Here’s a recent example from my log. Earlier this spring, on an especially windy day, I memorized this poem, then recited it as I ran:

Who Has Seen the Wind/ Christina Rossetti

Who has seen the wind?
Neither I nor you:
But when the leaves hang trembling,
The wind is passing through.

Who has seen the wind?
Neither you nor I:
But when the trees bow down their heads,
The wind is passing by.

Part Two: What to do next

In the lecture for week one, I offered the following explanation for the class:

My project began as something fairly simple: train for a marathon and write about. As it grew, I took on many more goals: learning to notice, to slow down, to find delight; searching for better words for describing what I think about when I’m running, how I experience that dreamy state mid-motion; and devoting more attention to poetry. I don’t approach any of my goals directly, but wander between them, experimenting with new ways to build on them. It’s messy and exuberant, and what makes it work is the structure and discipline of my small, steady practice: I go outside and move. While I’m moving, I try to pay attention. Then, I return home and write about it. I play around with this habit in many different ways, but the basic structure stays the same. This structure helps tether me to the world and to a larger purpose and intent. This class is designed to give you a chance to try out this basic structure and see how it might work for you. 

The structure:

Go outside, move. 
Pay attention while moving. 
Be open to wonder. 
Write about it in a movement log. 

Each week you had the opportunity to practice this structure at least 3 times. And each week, I offered ideas, a few poems, some possible activities, a brief reading or two, and some examples from my movement log to supplement the building of your practice. Even as I hoped some of these supplemental materials would be inspiring as you tried to establish a new practice, I also envisioned them as being resources for the future, as you build on your practice. To that end, when the class is over, all of the lessons, including lectures, activities, resources, readings, and everything else will be available for you to download and read and refer to whenever you need it.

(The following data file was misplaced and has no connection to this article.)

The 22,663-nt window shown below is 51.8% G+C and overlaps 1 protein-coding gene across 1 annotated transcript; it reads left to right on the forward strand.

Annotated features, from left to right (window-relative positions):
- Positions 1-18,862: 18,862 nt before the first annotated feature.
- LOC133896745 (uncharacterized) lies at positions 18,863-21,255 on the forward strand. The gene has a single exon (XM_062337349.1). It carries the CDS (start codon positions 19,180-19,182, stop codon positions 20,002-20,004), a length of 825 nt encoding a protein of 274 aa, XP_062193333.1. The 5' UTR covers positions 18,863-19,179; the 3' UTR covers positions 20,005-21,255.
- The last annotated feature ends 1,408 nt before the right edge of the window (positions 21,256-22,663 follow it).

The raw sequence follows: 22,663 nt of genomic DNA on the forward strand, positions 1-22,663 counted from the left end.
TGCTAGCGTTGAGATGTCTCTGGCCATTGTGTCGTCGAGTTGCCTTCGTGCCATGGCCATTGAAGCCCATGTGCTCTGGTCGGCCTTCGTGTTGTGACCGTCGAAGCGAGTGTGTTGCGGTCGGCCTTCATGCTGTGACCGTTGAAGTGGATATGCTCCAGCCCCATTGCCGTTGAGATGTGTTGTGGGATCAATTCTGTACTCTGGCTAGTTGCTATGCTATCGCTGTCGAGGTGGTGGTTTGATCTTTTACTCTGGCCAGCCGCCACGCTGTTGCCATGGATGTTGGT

To add to those resources, I’ll offer a few more ideas here, specifically about what to do now that you have established your new practice. 

First, a simple answer: keep practicing, using a method that you’ve established in these 6 weeks. Keep making lists of 10 Things You Noticed. This might be enough to help you find wonder in the world. 

Second, keep experimenting. As your practice becomes more established, try new ways of paying attention. Try some of the activities I’ve suggested throughout the weeks, or something from the list, An Abridged List of Activities/Prompts/Experiments, that I’ve added to this lesson, like:

When out running or walking by the gorge, listen to the “Look!” you are offered by another kind walker wanting to point out a soaring eagle or a drumming downy woodpecker. Later, offer your own “Look!” to someone else (see may 3, 2021).

or: Write about something that happened during the middle of your run–not at the beginning or the end, but the middle (see nov 27, 2019).

And third, find some new ways into the words. Instead of making lists of 10 Things You Noticed, or describing your walk or run in straight paragraphs, try something new:

Write an acrostic poem. Pick a word or a phrase related to your walk or run, and make each letter of that word the first letter of the line of a poem. This might never lead to a brilliant poem, but it’s a great way into words, and it might lead you in unexpected directions. 

Here’s an early example from my running log:

H ave you ever said,
U nder your breath, in the
M iddle of your run,
I really don’t like humidity & humidity heard you & replied: Well, I
D on’t like you either!
I am going to make you even more miserable because of your
T houghtless comment!
Y esterday I think that happened to me.

Describe your walk or your run or your route through an Abecedarian poem or essay. It’s 26 lines long.The first line begins with A, then each line that follows starts with the next letter of the alphabet. To make it even harder, start with Z and go backwards. Even harder than that? A double abecedarian: each line begins with the alphabet as it moves from A to Z, each line ends with the alphabet as it moves from Z to A! 

I’ve had a lot of fun with this form! Here’s one about swimming and seeing: A poem about how to Be when you Cannot see

Take a sentence from your entry that you want to work on. Keep writing it over and over again until you like how it sounds. Write as many versions as you need to.  I think I’ve averaged around 7 or 8. 

Example: The Runner’s High, 7 Versions

Questions: How have you been able to establish a new practice? How will you build on it?